FARMINGTON -- District head athletic trainer Malinda Rector grew up locally and graduated from Farmington High School before going on to the University of Arkansas, earning a Masters' degree in 2007.
Rector's duties include hands-on evaluation of sports injuries such as concussions, addressing wounds and illnesses. She also works to prevent further injury through the use of tape and braces, and even monitors weather conditions to guard against the dangers of exposing athletes to heat and lightning. Rector also helps student-athletes manage health-related conditions and makes referrals to specialty physicians when necessary.
Her task is simple: help the athlete reach his or her goal to compete in a sport they enjoy.
Rector feels the role of an athletic trainer is to make athletes feel comfortable when they reach out to her, knowing she supports their efforts to excel in athletics. The job becomes self-rewarding when she sees the fruits of their hard work as they get back in action.
She is also acutely aware of the need for mutual support and affirmation of faith which events such as "Fields of Faith" sponsored by the Fellowship of Christian Athletes provides. Rector helped organize FCA Fields of Faith events held in October 2018 and 2019 at Farmington's Allen Holland Field.
"I know that night there was about 28 people in our community who took the step just to increase their faith in one way or another and I know multiple people besides that asked for prayer, too, for different things," Rector said.
Rector hopes that becomes a building block in individual churches and youth, who don't have a place to go find other friends that they can trust and just kind of support one another and find a church home that can help them.
Rector said today's youth deal with a hard life and struggles that most adults didn't have to go through, including social media and pressures that adults put on them now and college pressures that are being put on them.
"They're just having to deal with so much that they need that support from their friends and that was a night that they could kind of see that they have a huge group of people that believe like them or that will help them to grow in that belief," Rector said.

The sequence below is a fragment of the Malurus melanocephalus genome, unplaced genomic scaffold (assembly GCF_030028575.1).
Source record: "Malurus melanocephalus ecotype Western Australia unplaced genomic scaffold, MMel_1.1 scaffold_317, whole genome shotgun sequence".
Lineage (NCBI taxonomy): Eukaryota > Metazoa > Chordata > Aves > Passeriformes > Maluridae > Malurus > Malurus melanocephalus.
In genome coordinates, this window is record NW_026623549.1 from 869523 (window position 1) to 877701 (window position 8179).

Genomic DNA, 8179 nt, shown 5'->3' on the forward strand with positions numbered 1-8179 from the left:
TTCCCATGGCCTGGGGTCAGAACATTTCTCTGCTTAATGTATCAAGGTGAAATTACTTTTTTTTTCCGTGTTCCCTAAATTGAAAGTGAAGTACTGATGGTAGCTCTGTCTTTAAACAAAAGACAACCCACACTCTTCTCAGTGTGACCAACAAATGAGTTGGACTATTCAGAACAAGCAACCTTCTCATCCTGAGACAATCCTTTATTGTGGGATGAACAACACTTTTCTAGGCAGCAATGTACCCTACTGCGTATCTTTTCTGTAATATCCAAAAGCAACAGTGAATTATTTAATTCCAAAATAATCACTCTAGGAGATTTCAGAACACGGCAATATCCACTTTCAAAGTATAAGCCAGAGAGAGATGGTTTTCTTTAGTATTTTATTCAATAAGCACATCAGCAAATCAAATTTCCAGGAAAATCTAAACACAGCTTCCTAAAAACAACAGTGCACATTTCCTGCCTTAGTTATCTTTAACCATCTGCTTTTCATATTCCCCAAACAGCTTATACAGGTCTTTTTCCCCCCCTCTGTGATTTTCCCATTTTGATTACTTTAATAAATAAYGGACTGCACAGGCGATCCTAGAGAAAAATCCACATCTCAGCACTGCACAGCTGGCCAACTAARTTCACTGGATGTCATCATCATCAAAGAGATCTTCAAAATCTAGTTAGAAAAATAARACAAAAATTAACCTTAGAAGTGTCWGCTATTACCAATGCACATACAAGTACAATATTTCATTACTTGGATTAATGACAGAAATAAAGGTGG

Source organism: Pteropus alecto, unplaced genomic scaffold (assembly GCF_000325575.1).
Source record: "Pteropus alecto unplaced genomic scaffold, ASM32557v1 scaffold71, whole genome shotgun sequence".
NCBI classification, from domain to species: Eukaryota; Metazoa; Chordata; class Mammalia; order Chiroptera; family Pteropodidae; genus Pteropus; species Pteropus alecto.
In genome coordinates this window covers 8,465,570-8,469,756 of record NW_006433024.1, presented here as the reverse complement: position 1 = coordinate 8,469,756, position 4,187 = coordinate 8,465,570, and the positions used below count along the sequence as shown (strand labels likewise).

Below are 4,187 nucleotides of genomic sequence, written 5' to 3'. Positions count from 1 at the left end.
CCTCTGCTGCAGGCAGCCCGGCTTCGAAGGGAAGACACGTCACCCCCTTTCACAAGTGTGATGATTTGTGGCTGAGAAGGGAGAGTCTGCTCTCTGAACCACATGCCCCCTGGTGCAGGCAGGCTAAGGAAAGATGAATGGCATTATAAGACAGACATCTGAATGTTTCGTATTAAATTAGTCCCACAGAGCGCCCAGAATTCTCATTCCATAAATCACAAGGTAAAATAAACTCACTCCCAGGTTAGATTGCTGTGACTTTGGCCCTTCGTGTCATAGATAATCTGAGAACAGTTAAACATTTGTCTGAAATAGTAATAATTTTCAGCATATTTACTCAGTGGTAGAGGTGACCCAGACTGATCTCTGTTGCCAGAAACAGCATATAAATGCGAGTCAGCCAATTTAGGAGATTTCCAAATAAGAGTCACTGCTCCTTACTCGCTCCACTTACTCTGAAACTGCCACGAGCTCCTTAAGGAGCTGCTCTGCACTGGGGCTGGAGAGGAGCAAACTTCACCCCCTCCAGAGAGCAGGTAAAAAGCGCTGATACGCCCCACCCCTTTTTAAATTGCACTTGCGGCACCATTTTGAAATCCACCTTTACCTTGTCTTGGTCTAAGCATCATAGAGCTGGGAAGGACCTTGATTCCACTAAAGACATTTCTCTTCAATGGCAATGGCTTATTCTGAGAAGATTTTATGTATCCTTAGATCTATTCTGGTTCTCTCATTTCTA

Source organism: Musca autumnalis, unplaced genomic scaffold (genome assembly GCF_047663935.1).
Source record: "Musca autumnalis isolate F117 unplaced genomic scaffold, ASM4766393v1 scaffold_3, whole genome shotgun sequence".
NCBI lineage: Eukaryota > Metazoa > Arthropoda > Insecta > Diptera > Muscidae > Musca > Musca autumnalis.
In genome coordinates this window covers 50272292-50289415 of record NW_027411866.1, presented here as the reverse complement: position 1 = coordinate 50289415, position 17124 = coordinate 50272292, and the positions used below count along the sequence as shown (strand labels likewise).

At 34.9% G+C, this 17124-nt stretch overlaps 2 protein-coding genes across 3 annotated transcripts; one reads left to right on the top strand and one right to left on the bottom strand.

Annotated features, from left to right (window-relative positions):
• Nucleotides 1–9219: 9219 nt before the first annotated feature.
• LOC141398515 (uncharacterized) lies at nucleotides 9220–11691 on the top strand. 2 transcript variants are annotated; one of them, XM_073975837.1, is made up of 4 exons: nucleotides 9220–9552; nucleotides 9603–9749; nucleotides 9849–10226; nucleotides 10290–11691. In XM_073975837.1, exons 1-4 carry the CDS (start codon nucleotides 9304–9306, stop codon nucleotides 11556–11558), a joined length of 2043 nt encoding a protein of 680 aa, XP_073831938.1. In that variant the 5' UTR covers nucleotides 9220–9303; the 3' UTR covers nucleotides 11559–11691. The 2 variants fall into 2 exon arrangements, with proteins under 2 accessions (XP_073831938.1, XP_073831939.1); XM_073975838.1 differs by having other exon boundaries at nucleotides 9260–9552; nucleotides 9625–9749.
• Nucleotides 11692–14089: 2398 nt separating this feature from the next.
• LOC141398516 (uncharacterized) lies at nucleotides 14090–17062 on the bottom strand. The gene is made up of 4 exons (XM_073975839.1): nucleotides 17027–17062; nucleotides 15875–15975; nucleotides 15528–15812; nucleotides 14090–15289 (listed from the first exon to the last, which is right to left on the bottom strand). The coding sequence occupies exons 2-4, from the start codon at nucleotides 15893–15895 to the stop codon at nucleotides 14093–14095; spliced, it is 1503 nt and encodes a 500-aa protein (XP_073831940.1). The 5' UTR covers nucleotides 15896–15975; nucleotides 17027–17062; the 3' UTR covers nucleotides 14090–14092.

Spillover From 2018
Rector said the 2019 event went really well, benefiting from a spillover from the initial 2018 Fields of Faith. Life Ministries, of Prairie Grove, brought volunteers. Cindy Dobbs helped reach out to area churches in obtaining donations of food as well as cooks and servers.
"We had a great time last year and I think everybody in the community saw that, so this year they wanted to get involved," Rector said. "We had most all the churches in Farmington help us prepare food and donations. We got 1,300 hamburgers this year along with 1,000 hot dogs and some chicken strips. So we were able to feed all the families that came out for it. We were also able to help out with some of the funds to provide for the speakers to give them a gift for their time and coming out and just pouring into the kids that were there."
One of the featured speakers, retired Harding University coach Ronnie Huckeba, traveled from Searcy, a distance of more than 200 miles and three or four hours drive time depending upon which route is taken. Rector compared and contrasted deliveries between Ronnie Huckeba and his son, 2018 speaker Jeb Huckeba, a former Razorback great who went on to play for the Seattle Seahawks.
"I was pleasantly kind of surprised. I thought his dad was going to be more of the soft-spoken dad," Rector said.
Ronnie Huckeba waded through the throng like he was supervising a practice, challenging individual student-athletes as well as collective teams and the group as a whole to embrace servanthood and take responsibility for their school culture. His passion spoke with clarity and authority.
"We got a lot of the football coach. He was so passionate," Rector said. "The passion just in both of them (father and son), more than just coaching they want to bring the best out of that individual."
During the 2018 event, Jeb Huckeba recalled success on the gridiron as an Arkansas Razorback, offering memories of glory days for fans starving for a conference win -- something that hasn't been accomplished since an Oct. 28, 2017, 38-37, victory over Ole Miss.
In 2019, Ronnie Huckeba told student-athletes they set the tone for their school culture and by paying attention to acknowledging students who feel isolated they can initiate positive change.
"I loved his perspective about just being a team-leader and what do y0u want the atmosphere to be like. You're going to change it. It's not what everybody else does, but you have to make the difference with the kids that are in your school and the kids around you that might need somebody to help uplift them. that's what I loved about his speech," Rector said.
Students led the worship, playing instruments and singing. Rector applauded them for working for months on the praise and worship.
"They've been practicing and working long and hard hours on that. It was so fun to see the kids be involved and do all of the work to put it together," Rector said. "It's been great that it's not only a Farmington event but it's turned into an area, community event, not only for Farmington but for the whole of northwest Arkansas area. We hope that next year we can have more churches become involved, and area FCA groups grow and bring their larger groups to the event next year."Sports on 01/08/2020
Print Headline: Empowering Athletes Through Support and Affirmation